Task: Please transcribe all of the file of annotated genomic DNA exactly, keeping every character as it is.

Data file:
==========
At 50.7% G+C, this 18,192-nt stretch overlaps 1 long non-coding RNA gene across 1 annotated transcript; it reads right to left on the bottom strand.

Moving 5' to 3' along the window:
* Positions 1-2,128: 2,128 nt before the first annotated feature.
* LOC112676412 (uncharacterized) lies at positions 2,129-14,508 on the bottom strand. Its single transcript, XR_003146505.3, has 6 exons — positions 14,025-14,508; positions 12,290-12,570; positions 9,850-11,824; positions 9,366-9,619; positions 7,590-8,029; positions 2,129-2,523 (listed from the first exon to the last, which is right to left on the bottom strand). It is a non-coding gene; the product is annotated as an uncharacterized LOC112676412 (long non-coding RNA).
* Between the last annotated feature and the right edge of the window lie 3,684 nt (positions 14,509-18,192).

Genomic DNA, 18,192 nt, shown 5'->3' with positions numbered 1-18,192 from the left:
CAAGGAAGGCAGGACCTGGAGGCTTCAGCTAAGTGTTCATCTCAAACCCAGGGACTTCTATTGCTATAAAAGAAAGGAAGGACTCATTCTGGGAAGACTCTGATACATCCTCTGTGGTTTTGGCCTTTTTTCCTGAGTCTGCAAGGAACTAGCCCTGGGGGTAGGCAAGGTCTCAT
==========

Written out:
At 50.7% G+C, this 18,192-nt stretch overlaps 1 long non-coding RNA gene across 1 annotated transcript; it reads right to left on the bottom strand.

Moving 5' to 3' along the window:
* Positions 1-2,128: 2,128 nt before the first annotated feature.
* LOC112676412 (uncharacterized) lies at positions 2,129-14,508 on the bottom strand. Its single transcript, XR_003146505.3, has 6 exons — positions 14,025-14,508; positions 12,290-12,570; positions 9,850-11,824; positions 9,366-9,619; positions 7,590-8,029; positions 2,129-2,523 (listed from the first exon to the last, which is right to left on the bottom strand). It is a non-coding gene; the product is annotated as an uncharacterized LOC112676412 (long non-coding RNA).
* Between the last annotated feature and the right edge of the window lie 3,684 nt (positions 14,509-18,192).

Genomic DNA, 18,192 nt, shown 5'->3' with positions numbered 1-18,192 from the left:
CAAGGAAGGCAGGACCTGGAGGCTTCAGCTAAGTGTTCATCTCAAACCCAGGGACTTCTATTGCTATAAAAGAAAGGAAGGACTCATTCTGGGAAGACTCTGATACATCCTCTGTGGTTTTGGCCTTTTTTCCTGAGTCTGCAAGGAACTAGCCCTGGGGGTAGGCAAGGTCTCAT